Yet, Law and Justice heads into Sunday's election to the 460-seat lower house and the 100-seat Senate as Poland's most popular party, largely thanks to generous social spending and an assertive Poland-first stance toward the EU and other countries.
Concerns about democracy have made this one of the country's most momentous elections since the fall of communism 30 years ago. Critics fear Poland's illiberal turn could become irreversible if the party wins another four-year term.
In a sign of the deep divide in Polish society, the party's supporters approve of its conservative defense of the traditional family. For a country whose fate was largely controlled by foreign powers for much of the past two centuries, many Poles like to project strength to the outside world and credit the powerful party leader Jaroslaw Kaczynski with defending the nation's interests when it takes a defiant stance to European partners.
Kaczynski does not hold any formal role in government, but is widely seen as the most powerful man in Poland, picking the prime minister and the Cabinet from behind the scenes. Polish writer Olga Tokarczuk, who won the 2018 Nobel prize for literature on Thursday, is one who believes these are the most important elections since 1989.
"I think this is a choice between democracy and authoritarianism," Tokarczuk said Friday in Germany, where she was on a book tour. Kaczynski's party has been campaigning under the slogan "A Good Time for Poland," and many agree the country is better off than it has been for much of the past century after almost 30 years of steady economic growth and recent generous social spending policies.
"We are at a level where we can talk about prosperity," Kaczynski asserted in a recent interview on state radio. "I have been saying this for years: you cannot be telling people all the time that they need to make sacrifices."
His party has lowered the retirement age, increased pensions and subsidies for farmers and given tax relief to Poles under 26. But it's the party's flagship policy — known as 500+ — that has had the biggest effect. Families get cash transfers of 500 zlotys ($125) per child per month irrespective of income.
"I can see how things are getting better for young people," said Tamara Sobierska, a party supporter at a recent campaign rally in Legionowo, a town near Warsaw. Her daughter receives $250 a month in cash subsidies for her two children and her son benefits from the tax relief for young workers.
"There have been no social programs until now for young people, and this is what I find most convincing." Henryk Domanski, a sociologist with the Polish Academy of Sciences, also sees the focus on those who have been left out of the country's post-communist economic miracle as key.
"Law and Justice is the first party that not only says it will fight for the interests of the lower classes ... who until now have been ignored, treated by politicians as inferior, but that actually does it," Domanski said.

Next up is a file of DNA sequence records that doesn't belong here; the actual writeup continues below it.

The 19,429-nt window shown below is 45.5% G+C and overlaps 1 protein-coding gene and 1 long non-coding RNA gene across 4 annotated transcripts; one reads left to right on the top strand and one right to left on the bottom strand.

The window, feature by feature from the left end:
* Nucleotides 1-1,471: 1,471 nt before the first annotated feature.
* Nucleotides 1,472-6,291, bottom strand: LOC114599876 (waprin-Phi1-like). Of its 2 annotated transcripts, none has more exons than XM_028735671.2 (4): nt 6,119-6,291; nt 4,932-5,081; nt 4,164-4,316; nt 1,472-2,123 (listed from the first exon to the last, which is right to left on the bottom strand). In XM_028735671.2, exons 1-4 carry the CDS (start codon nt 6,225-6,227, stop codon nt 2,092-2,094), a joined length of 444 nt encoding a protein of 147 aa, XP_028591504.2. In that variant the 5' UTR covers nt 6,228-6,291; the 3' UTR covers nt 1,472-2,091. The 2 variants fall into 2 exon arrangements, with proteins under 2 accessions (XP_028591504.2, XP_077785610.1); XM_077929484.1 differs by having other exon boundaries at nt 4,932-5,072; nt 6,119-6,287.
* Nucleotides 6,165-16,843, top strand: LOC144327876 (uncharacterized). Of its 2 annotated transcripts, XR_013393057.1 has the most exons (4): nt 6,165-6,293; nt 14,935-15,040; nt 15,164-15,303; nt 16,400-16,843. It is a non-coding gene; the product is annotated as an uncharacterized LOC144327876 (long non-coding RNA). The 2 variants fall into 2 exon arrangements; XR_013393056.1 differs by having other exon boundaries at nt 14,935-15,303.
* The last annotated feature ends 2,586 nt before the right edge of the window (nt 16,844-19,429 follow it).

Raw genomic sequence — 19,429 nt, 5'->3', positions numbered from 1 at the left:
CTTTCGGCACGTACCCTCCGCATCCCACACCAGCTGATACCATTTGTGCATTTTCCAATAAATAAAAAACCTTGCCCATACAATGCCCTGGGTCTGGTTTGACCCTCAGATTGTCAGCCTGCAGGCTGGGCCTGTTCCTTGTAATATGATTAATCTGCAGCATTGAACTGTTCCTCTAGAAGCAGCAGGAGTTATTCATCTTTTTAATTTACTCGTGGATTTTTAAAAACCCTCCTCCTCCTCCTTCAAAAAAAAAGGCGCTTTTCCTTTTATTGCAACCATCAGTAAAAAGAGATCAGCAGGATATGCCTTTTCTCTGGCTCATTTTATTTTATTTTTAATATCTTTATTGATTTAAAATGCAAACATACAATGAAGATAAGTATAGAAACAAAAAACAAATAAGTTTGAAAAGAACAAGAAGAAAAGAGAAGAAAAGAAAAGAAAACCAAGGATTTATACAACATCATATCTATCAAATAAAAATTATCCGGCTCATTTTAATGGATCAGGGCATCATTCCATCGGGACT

The child benefit, in particular, is so popular that even the pro-business opposition Civic Platform party, which governed before Law and Justice, has vowed to keep it. A victory by the party is considered unlikely.
An opinion poll by Kantar published Friday showed Law and Justice at 40% and the centrist and pro-EU Civic Coalition, an alliance of several parties of which Civic Platform is the biggest, trailing at 26%.
Civic Platform governed Poland from 2007-15 with Donald Tusk, the EU leader, at the helm most of that time. It has struggled since the charismatic leader took up a key post in the EU in Brussels in 2014.
What seems to hold the most interest is whether Law and Justice can win a majority of seats in the lower house, the main legislating chamber. In 2015, it won 38 % of the votes but ended up with a small majority.
If Law and Justice fails to win a majority, it would most likely need to form a coalition with another party. According to the Kantar poll, only three other parties would make it into parliament: a left-wing alliance at 12%, the agrarian Polish People's Party, and a far-right group called Confederation, which both polled 7%. The poll gave a margin of error of 3%.
The 2015 election took place during Europe's migration crisis, which Law and Justice capitalized upon. Kaczynski said the migrants carried "parasites and protozoa," language that critics said evoked the xenophobia in Europe before World War II. The government refused to accept any refugees as part of an EU resettlement scheme, another issue that strained relations with Brussels.
Soon after that election, Kaczynski labeled his critics the "worst sort of Poles." The country has also been involved in a diplomatic spat with Israel after the government passed a law that made it a crime to accuse the Polish nation of complicity in the Holocaust. Anti-Semitic rhetoric is present on state media, which is fully under the party's control.
The party has also targeted gays and lesbians, depicting them as a threat at a time that the LGBT movement has grown more visible and assertive. Poland's President Andrzej Duda hails from the party and has given his support in subtle ways, even though as president he is required to be non-partisan.
On Thursday, state TV broadcast a program entitled "Invasion" that depicted the LGBT movement as an attack on Catholicism and gays and lesbians as pedophiles who threaten Polish children. Just before the program, Duda addressed viewers, urging them to vote.
"It is now our votes that will decide about Poland, about what kind of country our children will grow up in," Duda said.